'Wage inflation?  What wage inflation?  ask the workers

‘Wage inflation? What wage inflation? ask the workers

Economic policymakers and business leaders are very concerned about wage inflation. Average workers, not so much. Indeed, growth in real monthly wages around the world – which reflects the purchasing power of wages once cost-of-living inflation is taken into account – actually fell to -0.9% in the first half of 2022. This is the first time since 2008 that real wage global wage growth has been negative, according to a new report from the International Labor Organization.

While inflation in areas such as food and fuel hits the poor the hardest in any country, the relative decline in real versus nominal wages has actually been greatest in the rich world. Among advanced G20 countries, real wage growth in the first half of 2022 fell to minus 2.2%, while growth in emerging G20 countries slowed but remained positive at 0.8%.

Among the rich countries, North America has been particularly hard hit; average real wage growth in the United States and Canada fell to minus 3.2% in the first half of 2022. It is no wonder that concerns about wage-price spirals among policymakers are so high contradicts the actual experience of most North American workers.

Although Federal Reserve Chairman Jerome Powell acknowledged in a speech last week at the Brookings Institution that cost-of-living inflation eats up a larger percentage of the average paycheck, he also noted that there were 1.7 job openings for every unemployed person in the United States. .

As pandemic-related supply chain issues have mostly eased and energy markets stabilize, “wage increases are likely going to be a very important part of the [inflation] story to come,” Powell said. “What you’re seeing is a real imbalance between supply and demand,” he continued, with wage inflation still too much above the Fed’s 2% inflation target for bankers to centers relax.

Why is it? Certainly, the Covid-19 pandemic has played a huge role; labor force participation plunged in 2021 and has yet to recover. Many people remain unemployed because they continue to battle illness or care for dependents. But a bigger part of the story is a rise in retirements, which accounts for more than half of the 3.5 million-person labor shortage in the United States. Older people who have lost their jobs during the pandemic are struggling to find work again, even in a tight market. Others are simply taking early retirement due to the wealth effect linked to the real estate and stock market gains of recent years.

Beyond that, Fed Vice Chairman Lael Brainard wondered whether trends ranging from deglobalization to demographic shifts to climate disruption may also have altered the elasticity of the labor market, creating more volatility and inflation.

Whatever the underlying causes of labor market tensions, the fact that wage increases simply do not keep pace with other types of inflation creates a huge challenge for policymakers and business leaders. company. In response to rising inflation, companies are raising prices for consumers, while imposing “shrinkflation”: reducing both the size of products and the quality of services in places such as hotels, restaurants and airports.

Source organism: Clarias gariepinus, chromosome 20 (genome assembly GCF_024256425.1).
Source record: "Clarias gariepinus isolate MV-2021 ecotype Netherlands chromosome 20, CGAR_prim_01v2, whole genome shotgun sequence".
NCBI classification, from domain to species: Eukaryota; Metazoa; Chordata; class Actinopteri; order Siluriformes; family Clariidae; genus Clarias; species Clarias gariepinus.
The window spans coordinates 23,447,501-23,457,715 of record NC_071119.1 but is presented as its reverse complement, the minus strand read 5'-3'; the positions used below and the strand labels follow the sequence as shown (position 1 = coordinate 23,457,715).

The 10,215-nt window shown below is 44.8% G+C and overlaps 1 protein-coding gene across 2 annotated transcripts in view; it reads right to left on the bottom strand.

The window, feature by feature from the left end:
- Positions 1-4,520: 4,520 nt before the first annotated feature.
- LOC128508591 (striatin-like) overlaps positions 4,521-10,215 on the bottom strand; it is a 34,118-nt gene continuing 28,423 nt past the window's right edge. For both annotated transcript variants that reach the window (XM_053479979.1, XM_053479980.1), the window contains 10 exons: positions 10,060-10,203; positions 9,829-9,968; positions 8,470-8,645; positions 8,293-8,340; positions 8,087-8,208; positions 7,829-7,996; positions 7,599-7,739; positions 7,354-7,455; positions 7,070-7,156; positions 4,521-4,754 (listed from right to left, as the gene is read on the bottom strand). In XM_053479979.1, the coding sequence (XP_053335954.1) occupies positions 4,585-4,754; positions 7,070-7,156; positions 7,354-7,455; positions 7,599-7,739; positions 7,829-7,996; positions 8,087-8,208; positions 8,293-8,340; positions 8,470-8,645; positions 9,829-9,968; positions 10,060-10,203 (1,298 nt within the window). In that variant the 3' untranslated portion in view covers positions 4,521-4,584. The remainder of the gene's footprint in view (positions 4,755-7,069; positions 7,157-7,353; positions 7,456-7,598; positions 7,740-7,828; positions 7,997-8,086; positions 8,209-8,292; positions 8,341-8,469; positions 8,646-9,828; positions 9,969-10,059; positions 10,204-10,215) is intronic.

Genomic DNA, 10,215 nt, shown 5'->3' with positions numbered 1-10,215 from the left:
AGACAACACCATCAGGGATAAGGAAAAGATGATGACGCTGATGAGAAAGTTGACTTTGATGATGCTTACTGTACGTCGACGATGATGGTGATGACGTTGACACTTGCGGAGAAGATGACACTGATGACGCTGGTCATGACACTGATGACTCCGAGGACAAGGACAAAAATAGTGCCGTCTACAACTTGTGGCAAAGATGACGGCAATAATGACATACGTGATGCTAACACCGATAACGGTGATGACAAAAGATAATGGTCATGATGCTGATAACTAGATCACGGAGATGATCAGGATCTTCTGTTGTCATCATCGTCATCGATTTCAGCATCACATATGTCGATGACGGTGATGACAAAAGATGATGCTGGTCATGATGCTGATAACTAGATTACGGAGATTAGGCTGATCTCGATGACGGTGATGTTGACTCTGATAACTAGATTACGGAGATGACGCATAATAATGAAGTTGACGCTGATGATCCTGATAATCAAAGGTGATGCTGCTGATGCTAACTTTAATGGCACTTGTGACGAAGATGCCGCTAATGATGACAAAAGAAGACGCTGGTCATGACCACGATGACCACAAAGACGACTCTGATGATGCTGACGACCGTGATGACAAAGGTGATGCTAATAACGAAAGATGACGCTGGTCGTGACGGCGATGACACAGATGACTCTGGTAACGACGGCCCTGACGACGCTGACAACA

They are also investing in technology, some of which is causing job losses, at faster rates than usual to try to offset wage inflation. But in the most developed countries, like the United States, where consumer spending accounts for up to two-thirds of gross domestic product, if people don’t have more money on their paychecks, neither do businesses nor the economy can grow strongly.

In the past, productivity gains made by workers have justified wage increases. But, according to the ILO, this year shows the largest gap since 1999 between productivity growth and real wage growth in high-income countries. People work more and better. But they just don’t see as much monetary benefit from their efforts as they would have in the past.

Given the gap between productivity and wages, there is reason to think that companies, especially those that still enjoy above-average profit margins, have room to increase labor’s share of the pie. . I would like to see various strategies deployed on this; incentives for companies that invest in worker training or other forms of productive capital expenditure that support the workforce, for example. Americans could also look to Europe, where job retention programs and wage subsidies keep real wage levels higher than in the United States, even after adjusting for energy inflation.

Americans are also grappling with another kind of inflation created largely by decades of expansionary monetary policy – ​​asset price booms. Housing service inflation is 7% and continues to rise. But even this figure belies the true impact of the cost of housing. Between much higher interest rates and high prices, the average mortgage payment was 77% higher in October than it would have been the year before, according to the Realtor.com website.

This brings us to an important truth. Inflation for goods and services has only increased in the past two years. But we’ve had a lot of inflation in other areas, including asset prices, over the past few decades. It is a bitter irony that while monetary policy fueled the bubble everywhere and central bankers now have to stifle inflation, they have no tools to fix what is really broken in labor markets.


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